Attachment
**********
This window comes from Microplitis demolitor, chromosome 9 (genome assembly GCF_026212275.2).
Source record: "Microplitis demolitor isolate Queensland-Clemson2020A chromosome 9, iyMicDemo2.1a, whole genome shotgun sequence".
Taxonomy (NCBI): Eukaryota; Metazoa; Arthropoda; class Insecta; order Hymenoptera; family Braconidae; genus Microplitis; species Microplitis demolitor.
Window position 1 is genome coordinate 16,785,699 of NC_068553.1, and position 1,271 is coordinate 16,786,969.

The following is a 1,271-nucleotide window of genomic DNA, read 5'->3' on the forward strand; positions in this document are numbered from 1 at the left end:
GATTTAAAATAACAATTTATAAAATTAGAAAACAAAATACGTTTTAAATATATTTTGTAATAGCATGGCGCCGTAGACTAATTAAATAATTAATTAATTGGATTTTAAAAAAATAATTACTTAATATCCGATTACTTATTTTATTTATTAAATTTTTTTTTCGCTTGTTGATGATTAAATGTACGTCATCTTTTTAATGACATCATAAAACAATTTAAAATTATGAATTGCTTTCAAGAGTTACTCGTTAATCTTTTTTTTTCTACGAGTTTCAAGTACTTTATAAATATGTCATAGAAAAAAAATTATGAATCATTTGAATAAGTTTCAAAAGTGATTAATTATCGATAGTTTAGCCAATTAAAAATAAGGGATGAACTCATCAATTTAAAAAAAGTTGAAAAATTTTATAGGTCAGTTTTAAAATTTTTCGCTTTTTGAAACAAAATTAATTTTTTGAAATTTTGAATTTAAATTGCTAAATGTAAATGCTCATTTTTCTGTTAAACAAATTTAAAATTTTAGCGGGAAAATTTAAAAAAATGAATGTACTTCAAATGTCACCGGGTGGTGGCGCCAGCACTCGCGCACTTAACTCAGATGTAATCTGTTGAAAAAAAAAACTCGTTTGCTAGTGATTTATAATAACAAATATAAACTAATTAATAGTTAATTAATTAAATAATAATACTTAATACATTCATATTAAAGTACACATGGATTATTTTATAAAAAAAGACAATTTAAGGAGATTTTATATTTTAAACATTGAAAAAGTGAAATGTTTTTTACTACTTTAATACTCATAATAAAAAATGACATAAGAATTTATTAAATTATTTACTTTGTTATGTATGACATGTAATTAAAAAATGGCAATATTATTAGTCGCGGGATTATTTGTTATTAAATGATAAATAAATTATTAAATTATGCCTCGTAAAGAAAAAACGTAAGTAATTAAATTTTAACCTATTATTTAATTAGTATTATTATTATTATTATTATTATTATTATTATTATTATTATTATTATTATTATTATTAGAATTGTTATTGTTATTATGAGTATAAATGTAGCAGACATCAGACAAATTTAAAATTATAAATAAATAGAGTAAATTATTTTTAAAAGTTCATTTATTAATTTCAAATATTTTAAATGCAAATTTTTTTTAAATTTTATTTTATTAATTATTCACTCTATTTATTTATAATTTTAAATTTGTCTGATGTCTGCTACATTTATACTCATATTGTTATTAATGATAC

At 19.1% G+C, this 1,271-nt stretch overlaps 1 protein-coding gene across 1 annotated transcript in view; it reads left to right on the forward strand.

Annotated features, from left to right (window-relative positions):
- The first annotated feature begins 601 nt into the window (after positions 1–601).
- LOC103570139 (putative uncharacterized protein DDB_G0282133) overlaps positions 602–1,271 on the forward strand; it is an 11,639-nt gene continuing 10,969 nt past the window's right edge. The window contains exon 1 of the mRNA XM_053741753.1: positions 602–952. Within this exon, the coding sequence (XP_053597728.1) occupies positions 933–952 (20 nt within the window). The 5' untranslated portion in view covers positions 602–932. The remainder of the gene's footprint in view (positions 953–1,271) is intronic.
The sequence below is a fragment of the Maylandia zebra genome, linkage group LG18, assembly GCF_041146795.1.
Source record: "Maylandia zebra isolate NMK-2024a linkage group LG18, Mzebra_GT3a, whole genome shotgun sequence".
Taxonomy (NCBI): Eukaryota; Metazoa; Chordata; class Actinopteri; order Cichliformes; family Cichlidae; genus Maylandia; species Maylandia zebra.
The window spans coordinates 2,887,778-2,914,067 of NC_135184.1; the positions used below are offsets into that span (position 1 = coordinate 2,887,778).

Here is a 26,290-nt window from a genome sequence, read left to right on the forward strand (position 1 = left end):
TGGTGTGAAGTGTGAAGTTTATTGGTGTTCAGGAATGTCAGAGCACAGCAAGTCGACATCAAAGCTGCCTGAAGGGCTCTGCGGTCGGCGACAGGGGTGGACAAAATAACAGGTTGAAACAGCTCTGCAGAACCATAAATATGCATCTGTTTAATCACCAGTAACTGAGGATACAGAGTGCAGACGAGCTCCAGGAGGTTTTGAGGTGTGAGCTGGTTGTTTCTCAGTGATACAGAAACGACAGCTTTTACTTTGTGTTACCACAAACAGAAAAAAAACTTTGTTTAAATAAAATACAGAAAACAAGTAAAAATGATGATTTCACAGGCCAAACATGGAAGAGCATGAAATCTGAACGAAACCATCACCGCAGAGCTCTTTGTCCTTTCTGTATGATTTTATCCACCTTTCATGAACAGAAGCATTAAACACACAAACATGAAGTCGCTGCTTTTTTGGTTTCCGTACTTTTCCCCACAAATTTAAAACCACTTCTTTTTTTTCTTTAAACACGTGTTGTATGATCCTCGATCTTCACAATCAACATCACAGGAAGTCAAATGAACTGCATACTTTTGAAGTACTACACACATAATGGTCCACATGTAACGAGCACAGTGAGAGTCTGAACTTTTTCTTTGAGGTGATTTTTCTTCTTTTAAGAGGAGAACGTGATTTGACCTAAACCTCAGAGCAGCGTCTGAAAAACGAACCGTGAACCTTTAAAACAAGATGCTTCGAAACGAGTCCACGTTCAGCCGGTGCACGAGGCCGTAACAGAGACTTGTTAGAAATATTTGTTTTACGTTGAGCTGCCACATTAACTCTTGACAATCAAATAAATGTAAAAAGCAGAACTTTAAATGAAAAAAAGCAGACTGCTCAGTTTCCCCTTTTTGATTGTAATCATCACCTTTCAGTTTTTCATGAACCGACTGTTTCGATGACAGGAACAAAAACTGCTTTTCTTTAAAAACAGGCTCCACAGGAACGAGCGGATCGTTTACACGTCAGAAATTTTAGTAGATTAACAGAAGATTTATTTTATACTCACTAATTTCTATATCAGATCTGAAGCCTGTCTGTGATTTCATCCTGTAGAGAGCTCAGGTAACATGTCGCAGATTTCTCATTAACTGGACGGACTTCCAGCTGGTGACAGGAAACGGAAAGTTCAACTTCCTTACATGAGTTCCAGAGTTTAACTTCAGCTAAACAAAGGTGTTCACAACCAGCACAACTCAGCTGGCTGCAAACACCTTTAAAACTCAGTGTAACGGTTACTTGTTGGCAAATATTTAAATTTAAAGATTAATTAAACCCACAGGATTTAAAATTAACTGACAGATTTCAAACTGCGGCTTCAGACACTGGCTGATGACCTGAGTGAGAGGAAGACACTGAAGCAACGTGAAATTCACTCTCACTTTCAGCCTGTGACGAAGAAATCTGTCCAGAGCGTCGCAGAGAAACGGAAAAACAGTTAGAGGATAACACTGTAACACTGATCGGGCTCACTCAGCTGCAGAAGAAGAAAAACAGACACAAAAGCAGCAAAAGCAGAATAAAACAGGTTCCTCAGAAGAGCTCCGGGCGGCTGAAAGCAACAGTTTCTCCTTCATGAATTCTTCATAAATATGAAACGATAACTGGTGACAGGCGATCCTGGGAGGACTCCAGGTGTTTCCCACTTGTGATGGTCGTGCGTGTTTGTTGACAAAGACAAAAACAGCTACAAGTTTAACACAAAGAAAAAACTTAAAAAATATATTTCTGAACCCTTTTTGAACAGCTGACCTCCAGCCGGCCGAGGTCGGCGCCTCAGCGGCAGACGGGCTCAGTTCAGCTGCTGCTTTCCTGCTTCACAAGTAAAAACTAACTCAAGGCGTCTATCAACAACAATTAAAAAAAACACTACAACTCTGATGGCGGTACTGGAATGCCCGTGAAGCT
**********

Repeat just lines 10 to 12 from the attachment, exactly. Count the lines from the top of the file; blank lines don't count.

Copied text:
- LOC103570139 (putative uncharacterized protein DDB_G0282133) overlaps positions 602–1,271 on the forward strand; it is an 11,639-nt gene continuing 10,969 nt past the window's right edge. The window contains exon 1 of the mRNA XM_053741753.1: positions 602–952. Within this exon, the coding sequence (XP_053597728.1) occupies positions 933–952 (20 nt within the window). The 5' untranslated portion in view covers positions 602–932. The remainder of the gene's footprint in view (positions 953–1,271) is intronic.
The sequence below is a fragment of the Maylandia zebra genome, linkage group LG18, assembly GCF_041146795.1.
Source record: "Maylandia zebra isolate NMK-2024a linkage group LG18, Mzebra_GT3a, whole genome shotgun sequence".